EAA AirVenture Oshkosh - Day Two

By Jaco Pitout

22.07.2023




Microlights, ultralights, light sport aircraft, powered paragliders, these are possibly the easiest and most affordable way of getting involved in flying. This sphere of flying has become more and more advanced over the years. Here at Oshkosh, you can see that lighter side of aviation combined with some of the newest technologies that make fun flying safe, economical and attractive to more and more people. I paid a visit to the ultralight field today to see what was on offer.









The Fun-Fly Park is nestled in a little nook of the Wittman Regional Airport with a beautiful grass strip of 900 feet long. In speaking with Karen Kreuger from the EAA, she informed me that this strip and its buildings are permanent in nature. Further to this, there is a dedicated volunteer force for the ultralights of one hundred and fifty people. The strip is cut and vacuumed to ensure that there is no risk of FOD to the aircraft. Along with that after each flying session by the different aircraft a FOD walk is done by volunteers. What amazing attention to detail!





The Fun-Fly Park sees a wide variety of ultralights and even an ultralight glider that was on tow behind a pickup.









One of the drawcards of Oshkosh is the people you meet. I was very fortunate to meet the team from Bathawk USA, being Gary and Vanda. They operate the Bathawk USA factory out of Atlanta Georgia. I have flown in a Bathawk previously and I really enjoyed then and again today! It is a fantastic South African product.

I was also introduced to Steve and Karen Kreuger and Laura Middlestadt who are all involved in the ultralight field operations.



Steve and Karen Krueger & Laura and Wanda

The Fun Fly Park was abuzz with activity with aircraft taking off and landing almost every 30 seconds.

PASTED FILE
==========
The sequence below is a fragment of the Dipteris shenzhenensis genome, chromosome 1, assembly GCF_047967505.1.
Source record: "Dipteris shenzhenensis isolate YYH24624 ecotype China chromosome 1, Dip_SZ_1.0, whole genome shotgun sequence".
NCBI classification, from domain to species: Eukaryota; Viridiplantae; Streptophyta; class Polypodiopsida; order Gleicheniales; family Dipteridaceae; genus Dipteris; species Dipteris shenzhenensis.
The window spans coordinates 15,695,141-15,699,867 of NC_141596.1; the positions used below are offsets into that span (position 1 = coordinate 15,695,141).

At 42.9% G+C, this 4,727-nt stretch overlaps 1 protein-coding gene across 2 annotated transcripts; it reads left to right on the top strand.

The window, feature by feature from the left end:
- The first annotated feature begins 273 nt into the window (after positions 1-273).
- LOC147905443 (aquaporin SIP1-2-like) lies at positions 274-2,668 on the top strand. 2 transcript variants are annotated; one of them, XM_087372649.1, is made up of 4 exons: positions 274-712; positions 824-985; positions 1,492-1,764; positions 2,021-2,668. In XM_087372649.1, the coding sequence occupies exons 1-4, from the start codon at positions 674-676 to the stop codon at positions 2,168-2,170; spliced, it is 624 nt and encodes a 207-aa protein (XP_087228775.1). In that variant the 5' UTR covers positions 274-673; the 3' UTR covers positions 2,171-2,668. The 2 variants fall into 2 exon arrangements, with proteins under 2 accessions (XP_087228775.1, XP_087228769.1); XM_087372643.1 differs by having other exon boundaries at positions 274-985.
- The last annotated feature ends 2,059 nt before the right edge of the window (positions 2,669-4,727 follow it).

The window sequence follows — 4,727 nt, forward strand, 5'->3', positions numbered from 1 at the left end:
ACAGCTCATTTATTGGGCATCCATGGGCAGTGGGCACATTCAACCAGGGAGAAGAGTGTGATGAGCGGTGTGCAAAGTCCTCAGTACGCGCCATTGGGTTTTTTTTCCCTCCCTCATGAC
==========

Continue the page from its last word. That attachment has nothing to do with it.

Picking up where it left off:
One of the many aircraft having its' anniversary at EAA AirVenture is the Quad City Challenger. The type was first flown in 1983 and has since become a favourite under ultralight enthusiasts.



The Bathawks were probably the most active aircraft in the microlight circuit in that they had two aircraft operating and doing a multitude of circuits for interested customers. I was very fortunate to be invited to fly on one of these circuits.







When people say that Oshkosh is the biggest fly-in event in the world, I always had some doubt. I never knew exactly why that is, but today was going to be the day that would put those words into perspective. It is immense!







After my flight I had a moment to walk around the Fun-Flight Park to explore the various aircraft that are on offer.









One South African manufacturer at the show is Kitplanes for Africa that operates out of Petit Airfield close to Kempton Park. These aircraft are proving to be extremely popular at the show according to Stefan. These beautifully finished machines feature the latest in powerplants from Rotax, beautiful glass cockpit panels with advanced avionics and plush interiors that remain comfortable even on longer flights. They are fully customizable with big wheels for bush landings, variable pitch propellers to achieve the best efficiency and performance. I also decided at the show and in speaking with Stefan that I need to get my tailwheel endorsement, which KFA can assist with through their training facility at the school. I will document that training as soon as all of those details have been buttoned down.










Another South African manufacturer represented at the show is Skyreach Bushcat. I had a quick chat with Michael Gill about their show thus far and he informed me that there is great interest in this beautiful tri-gear or tailwheel aircraft.



Tuesday is innovation day at EAA AirVenture Oshkosh. The show started with the Wisk Aircraft. It is an autonomous vehicle that is currently in testing. This flight was conducted remotely by a pilot stationed on the ground. It is certainly a sign that the "future" is not that far away!



Keeping with the theme of innovation, Richard Browning from Gravity brought two of his jet-pack suits to the airshow. It was very unusual seeing someone flying along without a wing or a rotor attached to them. I think it's safe to say that he enjoyed demonstrating his invention to the crowd at EAA AirVenture!





The rest of the afternoon airshow can only be described as spectacular. From high performance aerobatics to 28 Harvards in formation for the 85th anniversary of the School-Master of the skies, F18's and Corsairs also joined in the fun.
































What an eventful day, please remember to check for my Day Three Update tomorrow at
www.pilotspost.co.za






An all-time Classic the 1929 Travel Air at Oshkosh













EAA
Events 2023
Oshkosh 2023








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